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Japan: an increasingly attractive market for investors

Mar 6, 2024

Redacción Mapfre

Redacción Mapfre

On February 22, the Nikkei 225, the main indicator of the Japanese stock market, finally closed at a new all-time high, above the December 1989 record. So far this year, the index has rallied by around 20%. Regaining this level has been very difficult for Japanese markets, which have taken decades to return to these highs.

Investors still have vivid memories of the crisis the country went through in the 1990s, known as the “lost decade”: the stock market crash in 1989, followed by the bursting of the real estate and credit bubble. After a five-fold increase in the Nikkei 225 index between 1980 and 1989, a crash at the end of that year caused its value to fall by 40%, a slump that reached 63% over two years.

Real estate values had multiplied in the decades prior to the bursting of the bubble. The government deficit soared during the 1990s and prices fell across the country: they did not reach the 1990 level again until 2007. In 1997, banks that had already been faltering for some years went bankrupt.

This was followed by decades of very weak growth, low inflation and loose monetary policy, a phenomenon that has been called “Japanization of the economy”.

In all those years, it has been China that has captured the attention of investors. But now, it is the Asian giant that is facing problems in the real estate sector, a slowdown in exports and a fall in foreign investment, among other problems, while Japan is becoming more attractive for investors.

One of the advantages is the attractive exchange rate. “The Japanese exchange rate has been falling for many decades, but even within that trend, it has gone beyond of what is reasonable relative to macroeconomic conditions. Investors have seized the moment to enter the currency,” notes Alberto Matellán, chief economist at MAPFRE Inversión.

The country also has a different monetary policy than other major markets, with interest rates at negative -0.1%, much lower inflation due to structural reasons and higher productive investment. “These factors place the country in a much better competitive position than its Asian competitors. Its outlook is quite positive and right now, it’s a very attractive market,” Matellán adds.

Jonathan Boyar, head of Boyar Value Group and advisor to MAPFRE AM's US Forgotten Value Fund, agrees, and believes that the strength of the Japanese market is quite rational, and “nothing like the bubbles the country experienced in the late 1980s and 1990s.” And he is not alone.

Berkshire Hathaway, Warren Buffett's investment firm, began buying shares of Japanese companies as early as July 2019 and it currently has positions in five Japanese companies: Itochu, Marubeni, Mitsubishi, Mitsui and Sumitomo, with a 9% share in each case. Last year alone, and also thanks to the depreciation of the yen, its position appreciated 61% in dollar terms.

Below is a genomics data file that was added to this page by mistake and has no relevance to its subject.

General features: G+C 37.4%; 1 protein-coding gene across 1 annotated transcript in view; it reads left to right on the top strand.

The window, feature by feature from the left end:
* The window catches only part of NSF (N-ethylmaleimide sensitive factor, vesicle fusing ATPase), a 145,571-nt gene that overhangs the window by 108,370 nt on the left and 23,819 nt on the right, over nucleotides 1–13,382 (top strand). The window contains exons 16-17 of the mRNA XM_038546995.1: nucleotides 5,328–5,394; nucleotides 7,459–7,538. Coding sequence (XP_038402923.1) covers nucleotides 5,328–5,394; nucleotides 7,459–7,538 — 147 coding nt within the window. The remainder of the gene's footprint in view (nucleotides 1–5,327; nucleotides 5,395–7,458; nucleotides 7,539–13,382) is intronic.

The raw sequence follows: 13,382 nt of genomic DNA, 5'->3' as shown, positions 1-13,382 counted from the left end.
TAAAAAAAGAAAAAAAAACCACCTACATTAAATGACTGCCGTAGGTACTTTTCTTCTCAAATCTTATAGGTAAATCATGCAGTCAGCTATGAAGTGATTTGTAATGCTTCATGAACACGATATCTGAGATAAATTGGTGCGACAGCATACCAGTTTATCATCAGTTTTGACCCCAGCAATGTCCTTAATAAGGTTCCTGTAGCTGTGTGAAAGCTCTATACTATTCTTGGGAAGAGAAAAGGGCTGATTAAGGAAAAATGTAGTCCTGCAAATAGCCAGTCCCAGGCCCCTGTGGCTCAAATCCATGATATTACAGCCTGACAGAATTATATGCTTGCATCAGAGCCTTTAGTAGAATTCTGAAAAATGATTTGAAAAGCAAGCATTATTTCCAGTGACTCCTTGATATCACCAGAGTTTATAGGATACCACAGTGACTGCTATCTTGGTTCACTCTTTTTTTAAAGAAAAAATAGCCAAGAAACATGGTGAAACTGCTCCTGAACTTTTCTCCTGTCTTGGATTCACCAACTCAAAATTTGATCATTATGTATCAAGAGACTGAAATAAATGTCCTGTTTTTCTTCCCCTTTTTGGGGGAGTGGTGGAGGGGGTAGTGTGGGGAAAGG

In its latest quarterly letter, the firm adds that they only distribute about one-third of their profits to shareholders, allowing them to use the remaining sums to build up their businesses or buy back shares. Added to this, the managers of the five have been “much less aggressive" about their compensation than is normally the case in the United States.

In addition, Berkshire Hathaway is not ruling out the possibility that it could gain global alliances by investing in these five companies, which are large, well-managed and respected in their respective sectors.

 

A fragile economy

The Japanese economy is not performing as well as its markets. The country recorded growth in 2023 of 1.9%, sustained by the good performance in the first half of the year, which was followed by two contractions in subsequent quarters.

In assessing short-term risks to the Japanese economy, MAPFRE Economics, MAPFRE's research arm, is highlighting the potential for sovereign debt problems. Moreover, uncertainty persists as to whether emerging raw material exporting economies will achieve price stability and economic growth simultaneously.

“Overseas developments will influence the Japanese economy, and there is uncertainty surrounding raw materials, with uncertain movements in both directions,” says MAPFRE Economics in its “2024 Economic and Industry Outlook.” MAPFRE's Economic Research is forecasting growth of 0.9% for this year and 1% for next year, with inflation of 2.2% and 1.7%, respectively.

In addition, Boyar notes that Japanese corporate earnings have been good, unemployment remains very low and monetary policy is still fairly loose, with interest rates at -0.1%.

MAPFRE’s growing commitment to the best financial agents

MAPFRE’s growing commitment to the best financial agents

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